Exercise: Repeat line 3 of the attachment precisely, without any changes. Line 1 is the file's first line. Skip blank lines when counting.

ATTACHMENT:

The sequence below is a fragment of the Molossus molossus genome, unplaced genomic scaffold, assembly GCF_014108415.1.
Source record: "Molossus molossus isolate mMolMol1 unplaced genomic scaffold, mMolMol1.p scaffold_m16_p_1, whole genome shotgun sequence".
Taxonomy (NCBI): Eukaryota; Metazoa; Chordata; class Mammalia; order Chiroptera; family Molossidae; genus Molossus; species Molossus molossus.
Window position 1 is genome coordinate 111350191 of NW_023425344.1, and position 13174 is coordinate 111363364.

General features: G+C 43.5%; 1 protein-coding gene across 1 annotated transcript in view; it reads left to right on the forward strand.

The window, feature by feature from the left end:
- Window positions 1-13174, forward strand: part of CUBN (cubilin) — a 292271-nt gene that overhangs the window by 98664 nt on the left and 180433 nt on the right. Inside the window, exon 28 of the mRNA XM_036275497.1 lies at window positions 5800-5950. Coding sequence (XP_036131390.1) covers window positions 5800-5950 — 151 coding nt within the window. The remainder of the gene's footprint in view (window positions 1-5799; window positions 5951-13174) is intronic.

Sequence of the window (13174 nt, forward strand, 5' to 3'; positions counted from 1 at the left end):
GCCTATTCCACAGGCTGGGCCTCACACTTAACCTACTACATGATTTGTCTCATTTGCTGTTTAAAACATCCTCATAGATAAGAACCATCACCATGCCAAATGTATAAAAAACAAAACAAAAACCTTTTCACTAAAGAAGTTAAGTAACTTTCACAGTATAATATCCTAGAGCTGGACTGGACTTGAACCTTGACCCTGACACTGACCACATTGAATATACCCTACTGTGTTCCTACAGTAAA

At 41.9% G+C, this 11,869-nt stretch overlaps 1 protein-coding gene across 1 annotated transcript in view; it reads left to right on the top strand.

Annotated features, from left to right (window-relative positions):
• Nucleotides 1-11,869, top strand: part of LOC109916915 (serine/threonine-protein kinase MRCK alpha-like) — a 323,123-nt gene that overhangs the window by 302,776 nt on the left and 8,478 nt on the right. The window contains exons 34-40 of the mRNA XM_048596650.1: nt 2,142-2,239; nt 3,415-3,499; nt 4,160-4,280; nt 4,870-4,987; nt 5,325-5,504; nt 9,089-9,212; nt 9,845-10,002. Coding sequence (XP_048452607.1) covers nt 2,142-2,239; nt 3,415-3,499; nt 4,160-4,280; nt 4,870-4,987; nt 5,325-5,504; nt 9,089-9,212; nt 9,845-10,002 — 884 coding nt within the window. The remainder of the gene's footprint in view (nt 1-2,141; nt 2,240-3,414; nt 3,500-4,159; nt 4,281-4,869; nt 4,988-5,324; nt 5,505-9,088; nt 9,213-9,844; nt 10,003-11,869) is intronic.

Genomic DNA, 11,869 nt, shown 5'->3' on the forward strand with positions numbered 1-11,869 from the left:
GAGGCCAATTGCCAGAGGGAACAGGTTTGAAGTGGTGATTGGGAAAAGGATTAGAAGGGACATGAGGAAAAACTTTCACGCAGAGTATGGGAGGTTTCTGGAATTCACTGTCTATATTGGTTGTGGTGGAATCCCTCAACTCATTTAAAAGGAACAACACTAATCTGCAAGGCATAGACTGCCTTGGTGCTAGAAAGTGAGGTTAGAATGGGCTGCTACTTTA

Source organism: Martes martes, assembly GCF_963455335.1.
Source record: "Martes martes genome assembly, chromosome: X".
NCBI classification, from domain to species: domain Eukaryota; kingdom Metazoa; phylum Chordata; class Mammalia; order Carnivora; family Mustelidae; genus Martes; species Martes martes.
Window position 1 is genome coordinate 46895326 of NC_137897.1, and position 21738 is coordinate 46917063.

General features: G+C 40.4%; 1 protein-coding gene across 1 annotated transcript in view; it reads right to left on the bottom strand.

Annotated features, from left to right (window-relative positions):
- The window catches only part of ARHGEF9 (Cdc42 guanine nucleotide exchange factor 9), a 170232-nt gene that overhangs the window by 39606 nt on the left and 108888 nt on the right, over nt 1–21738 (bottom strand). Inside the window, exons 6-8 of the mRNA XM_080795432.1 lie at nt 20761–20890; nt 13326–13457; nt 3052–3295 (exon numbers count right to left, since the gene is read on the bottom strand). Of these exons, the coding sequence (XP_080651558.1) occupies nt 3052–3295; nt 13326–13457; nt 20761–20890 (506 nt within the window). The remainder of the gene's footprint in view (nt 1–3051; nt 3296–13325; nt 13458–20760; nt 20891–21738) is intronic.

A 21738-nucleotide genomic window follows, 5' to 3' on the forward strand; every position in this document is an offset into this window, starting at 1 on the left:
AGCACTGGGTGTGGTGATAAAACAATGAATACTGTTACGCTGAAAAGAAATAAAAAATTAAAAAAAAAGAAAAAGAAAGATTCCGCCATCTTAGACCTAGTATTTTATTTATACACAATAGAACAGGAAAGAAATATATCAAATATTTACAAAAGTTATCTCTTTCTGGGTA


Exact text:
Taxonomy (NCBI): Eukaryota; Metazoa; Chordata; class Mammalia; order Chiroptera; family Molossidae; genus Molossus; species Molossus molossus.